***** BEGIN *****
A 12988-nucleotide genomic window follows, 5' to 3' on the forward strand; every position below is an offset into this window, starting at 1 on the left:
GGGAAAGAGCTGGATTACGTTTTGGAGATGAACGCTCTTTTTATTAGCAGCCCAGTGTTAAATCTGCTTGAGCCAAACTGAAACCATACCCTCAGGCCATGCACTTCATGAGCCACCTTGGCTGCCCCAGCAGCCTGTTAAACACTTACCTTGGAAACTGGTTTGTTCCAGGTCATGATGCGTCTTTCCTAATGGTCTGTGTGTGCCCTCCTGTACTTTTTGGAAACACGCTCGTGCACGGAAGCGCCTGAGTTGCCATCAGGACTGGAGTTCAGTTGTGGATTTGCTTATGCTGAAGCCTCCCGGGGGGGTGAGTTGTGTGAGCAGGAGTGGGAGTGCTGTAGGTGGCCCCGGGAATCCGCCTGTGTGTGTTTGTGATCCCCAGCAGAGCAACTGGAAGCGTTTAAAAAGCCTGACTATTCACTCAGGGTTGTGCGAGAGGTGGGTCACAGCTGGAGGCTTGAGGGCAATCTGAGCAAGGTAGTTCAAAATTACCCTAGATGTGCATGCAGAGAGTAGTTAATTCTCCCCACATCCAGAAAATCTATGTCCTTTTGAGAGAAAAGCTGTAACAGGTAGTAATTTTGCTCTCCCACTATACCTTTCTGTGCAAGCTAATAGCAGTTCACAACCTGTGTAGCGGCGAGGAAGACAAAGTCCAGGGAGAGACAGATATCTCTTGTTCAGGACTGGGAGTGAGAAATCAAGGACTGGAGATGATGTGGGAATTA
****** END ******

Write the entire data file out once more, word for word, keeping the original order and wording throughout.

A 12988-nucleotide genomic window follows, 5' to 3' on the forward strand; every position below is an offset into this window, starting at 1 on the left:
GGGAAAGAGCTGGATTACGTTTTGGAGATGAACGCTCTTTTTATTAGCAGCCCAGTGTTAAATCTGCTTGAGCCAAACTGAAACCATACCCTCAGGCCATGCACTTCATGAGCCACCTTGGCTGCCCCAGCAGCCTGTTAAACACTTACCTTGGAAACTGGTTTGTTCCAGGTCATGATGCGTCTTTCCTAATGGTCTGTGTGTGCCCTCCTGTACTTTTTGGAAACACGCTCGTGCACGGAAGCGCCTGAGTTGCCATCAGGACTGGAGTTCAGTTGTGGATTTGCTTATGCTGAAGCCTCCCGGGGGGGTGAGTTGTGTGAGCAGGAGTGGGAGTGCTGTAGGTGGCCCCGGGAATCCGCCTGTGTGTGTTTGTGATCCCCAGCAGAGCAACTGGAAGCGTTTAAAAAGCCTGACTATTCACTCAGGGTTGTGCGAGAGGTGGGTCACAGCTGGAGGCTTGAGGGCAATCTGAGCAAGGTAGTTCAAAATTACCCTAGATGTGCATGCAGAGAGTAGTTAATTCTCCCCACATCCAGAAAATCTATGTCCTTTTGAGAGAAAAGCTGTAACAGGTAGTAATTTTGCTCTCCCACTATACCTTTCTGTGCAAGCTAATAGCAGTTCACAACCTGTGTAGCGGCGAGGAAGACAAAGTCCAGGGAGAGACAGATATCTCTTGTTCAGGACTGGGAGTGAGAAATCAAGGACTGGAGATGATGTGGGAATTA